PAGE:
This collection of essays has been selected from more than thirty articles written over a period of more than thirty-five years by a scholar-teacher who participated in this transformation and who specializes in the history of historical studies in the United States and Russia. They discuss Slavic studies, their history, progress, and shortcomings, and some of the men who contributed most to this important shift in American higher education. Contents: Introduction: Looking Back and Looking Ahead; HISTORICAL DEVELOPMENT AND EVALUATION; Russian Studies in the United States Before the First World War; The American Institute for Slavic Studies in Prague: A Dream of the 1920s; American Publications on East Central Europe, 1945-1957; Russian and Other Non-Western Areas in Undergraduate Education (with John M. Thompson); Reflections on American Training Programs on Russia; The Future of Area Studies; Soviet-American Academic Exchanges; The Academic Labor Market: Where Do We Go From Here?;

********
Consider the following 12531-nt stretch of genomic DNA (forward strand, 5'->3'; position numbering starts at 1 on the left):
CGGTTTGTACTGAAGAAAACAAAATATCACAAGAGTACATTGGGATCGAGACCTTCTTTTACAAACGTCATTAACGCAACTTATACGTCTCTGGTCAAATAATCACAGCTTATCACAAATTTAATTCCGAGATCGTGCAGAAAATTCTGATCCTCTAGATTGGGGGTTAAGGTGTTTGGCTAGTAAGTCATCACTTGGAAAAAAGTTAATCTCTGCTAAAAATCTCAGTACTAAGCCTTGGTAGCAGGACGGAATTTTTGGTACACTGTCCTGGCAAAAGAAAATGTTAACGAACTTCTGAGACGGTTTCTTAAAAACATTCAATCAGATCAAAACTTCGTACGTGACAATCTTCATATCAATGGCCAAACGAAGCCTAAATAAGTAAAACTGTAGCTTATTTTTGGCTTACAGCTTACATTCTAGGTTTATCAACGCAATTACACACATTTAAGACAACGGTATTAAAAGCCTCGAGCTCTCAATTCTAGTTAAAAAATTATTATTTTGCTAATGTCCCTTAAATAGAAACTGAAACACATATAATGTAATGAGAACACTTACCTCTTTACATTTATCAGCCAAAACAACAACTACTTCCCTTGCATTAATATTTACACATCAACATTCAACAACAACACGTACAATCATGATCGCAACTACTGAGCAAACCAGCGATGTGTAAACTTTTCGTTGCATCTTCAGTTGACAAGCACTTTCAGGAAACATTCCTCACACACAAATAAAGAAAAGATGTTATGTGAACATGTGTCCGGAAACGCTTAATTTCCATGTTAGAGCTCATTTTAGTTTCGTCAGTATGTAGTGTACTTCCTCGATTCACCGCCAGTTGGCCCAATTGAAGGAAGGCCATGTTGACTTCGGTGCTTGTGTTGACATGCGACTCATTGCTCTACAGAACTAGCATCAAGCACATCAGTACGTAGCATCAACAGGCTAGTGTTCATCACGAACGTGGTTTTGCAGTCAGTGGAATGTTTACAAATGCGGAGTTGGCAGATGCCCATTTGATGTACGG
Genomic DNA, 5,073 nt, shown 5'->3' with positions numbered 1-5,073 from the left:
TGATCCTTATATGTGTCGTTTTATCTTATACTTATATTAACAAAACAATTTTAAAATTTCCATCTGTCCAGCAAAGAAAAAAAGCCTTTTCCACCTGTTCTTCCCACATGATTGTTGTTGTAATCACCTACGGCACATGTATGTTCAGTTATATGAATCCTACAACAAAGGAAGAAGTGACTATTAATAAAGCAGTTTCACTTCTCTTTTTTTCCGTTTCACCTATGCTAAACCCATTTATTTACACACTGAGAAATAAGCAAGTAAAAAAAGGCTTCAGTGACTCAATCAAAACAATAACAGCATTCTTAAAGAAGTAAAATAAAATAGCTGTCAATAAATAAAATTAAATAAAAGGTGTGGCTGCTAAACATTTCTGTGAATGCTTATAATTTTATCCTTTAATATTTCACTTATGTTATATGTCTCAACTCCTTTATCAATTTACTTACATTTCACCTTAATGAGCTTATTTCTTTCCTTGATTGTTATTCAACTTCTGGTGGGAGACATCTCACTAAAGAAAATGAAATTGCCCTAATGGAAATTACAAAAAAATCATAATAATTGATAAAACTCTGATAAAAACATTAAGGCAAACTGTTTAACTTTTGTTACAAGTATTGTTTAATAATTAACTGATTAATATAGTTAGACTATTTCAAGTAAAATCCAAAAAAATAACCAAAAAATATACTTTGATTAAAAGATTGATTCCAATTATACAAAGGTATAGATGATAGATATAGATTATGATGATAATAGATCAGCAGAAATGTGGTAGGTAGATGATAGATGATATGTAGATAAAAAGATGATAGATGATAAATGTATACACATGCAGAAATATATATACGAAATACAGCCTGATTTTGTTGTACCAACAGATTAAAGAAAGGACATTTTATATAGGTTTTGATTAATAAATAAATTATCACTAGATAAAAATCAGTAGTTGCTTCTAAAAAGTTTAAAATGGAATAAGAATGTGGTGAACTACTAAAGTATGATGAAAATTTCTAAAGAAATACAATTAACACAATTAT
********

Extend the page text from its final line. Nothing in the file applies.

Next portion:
American Research and Instruction on the Soviet Union: Some Reflections; SOME INDIVIDUALS; Archibald Cary Coolidge and "Civilization's Diary:" Building the Harvard University Library; Archibald Cary Coolidge: A Founder of Russian Studies in the United States; Geroid T. Robinson: Founder of Columbia University's Russian Institute; Fritz T. Epstein; Stephen D. Kertesz: Diplomat and Scholar; Harvard, Columbia, and the CIA: My Training in Russian Studies; Don Treadgold: A Builder of Slavic Studies.